WINE & SPIRITS
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Magrez, as he proudly explains, is an entirely self-made man. Thrown out of the house at age 12 and forced to work, he raised himself with an uncompromising "American" work ethic. He has little in common with the landed gentry who inherited most of the great châteaux of Bordeaux. Unlike his aristocratic compatriots, he is not too proud to market fine wine to young drinkers who don't remember the days when French wines were king. Not unexpectedly, among the chateaux set Magrez is a controversial figure.
Though he is an avowed globalist, French wines still figure prominently in the Magrez portfolio. His three Bordeaux Grand Crus include Château Pape-Clément in Graves, Château Fombrauge in Saint-Emilion and La Tour Carnet in Medoc. All three regularly garner scores in the 90s from Robert Parker, the omnipotent wine critic.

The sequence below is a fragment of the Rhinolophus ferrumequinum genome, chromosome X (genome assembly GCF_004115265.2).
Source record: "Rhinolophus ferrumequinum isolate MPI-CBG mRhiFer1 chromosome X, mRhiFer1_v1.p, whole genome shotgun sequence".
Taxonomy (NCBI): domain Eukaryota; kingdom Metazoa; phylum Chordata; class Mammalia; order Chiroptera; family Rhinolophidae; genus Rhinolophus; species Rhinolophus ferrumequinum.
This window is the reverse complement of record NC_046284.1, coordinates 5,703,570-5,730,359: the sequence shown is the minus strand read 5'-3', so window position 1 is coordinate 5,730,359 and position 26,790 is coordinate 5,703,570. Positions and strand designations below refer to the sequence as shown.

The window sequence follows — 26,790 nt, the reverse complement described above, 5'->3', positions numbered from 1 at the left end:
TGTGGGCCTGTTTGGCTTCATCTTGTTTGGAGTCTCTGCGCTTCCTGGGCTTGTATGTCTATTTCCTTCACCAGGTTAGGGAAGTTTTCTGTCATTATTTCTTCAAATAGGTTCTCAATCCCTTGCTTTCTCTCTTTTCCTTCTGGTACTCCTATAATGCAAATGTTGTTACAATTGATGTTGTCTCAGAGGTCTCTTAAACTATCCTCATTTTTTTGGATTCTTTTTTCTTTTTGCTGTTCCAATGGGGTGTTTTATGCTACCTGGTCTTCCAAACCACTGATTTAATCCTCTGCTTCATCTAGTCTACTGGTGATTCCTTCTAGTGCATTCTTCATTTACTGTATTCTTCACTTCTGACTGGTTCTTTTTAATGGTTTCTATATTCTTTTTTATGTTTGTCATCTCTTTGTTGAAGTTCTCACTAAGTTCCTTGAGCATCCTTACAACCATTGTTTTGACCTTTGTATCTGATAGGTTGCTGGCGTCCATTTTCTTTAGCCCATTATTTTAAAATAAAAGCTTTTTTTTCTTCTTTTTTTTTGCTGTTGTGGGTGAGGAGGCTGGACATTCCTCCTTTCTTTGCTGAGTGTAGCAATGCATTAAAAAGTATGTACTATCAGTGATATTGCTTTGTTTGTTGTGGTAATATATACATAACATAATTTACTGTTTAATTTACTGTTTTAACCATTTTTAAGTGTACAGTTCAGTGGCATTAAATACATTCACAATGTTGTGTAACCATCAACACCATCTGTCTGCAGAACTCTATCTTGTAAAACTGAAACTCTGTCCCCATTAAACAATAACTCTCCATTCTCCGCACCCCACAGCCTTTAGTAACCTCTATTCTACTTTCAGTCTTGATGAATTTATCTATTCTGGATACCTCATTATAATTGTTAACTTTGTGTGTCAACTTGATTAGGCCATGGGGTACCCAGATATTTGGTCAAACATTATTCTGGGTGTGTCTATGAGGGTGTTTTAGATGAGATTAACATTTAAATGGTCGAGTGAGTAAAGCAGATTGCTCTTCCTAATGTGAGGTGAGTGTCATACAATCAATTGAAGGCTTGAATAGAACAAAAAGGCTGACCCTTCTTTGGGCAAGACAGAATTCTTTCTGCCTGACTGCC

During our dinner, Magrez shared a photo-filled book of his history-laden châteaux, the oldest dating back to the 14th century. "Together there's 2,000 years of winemaking experience at these châteaux," he said. The medieval tower at Château La Tour Carnet was built in 1120. Fombrauge is the oldest châteaux in Saint-Emilion. At his flagship, Château Pape Clement, wine has been made for the last seven centuries.
Magrez is as enthused about his cuvées d'exception, the next tier of wineries, as his grand crus. These include estate-grown boutique wines from rare terroir in Bordeaux, Languedoc-Roussillon, Argentina, Chile, Morocco, Napa Valley, Portugal, Spain and Uruguay. He also raves about his emerging terroirs: value-priced, third-tier wines from regions that remain largely below the radar.
As I tasted a few of his remarkable and accessible lower-priced wines, many with playful, evocative names like "If My Father Only Knew," Magrez described his meticulous viticulture and ultra-refined winemaking techniques. "One of the keys," he said, "is de-stemming the vine clusters berry by berry, allowing no stems or green material in the vinification mix."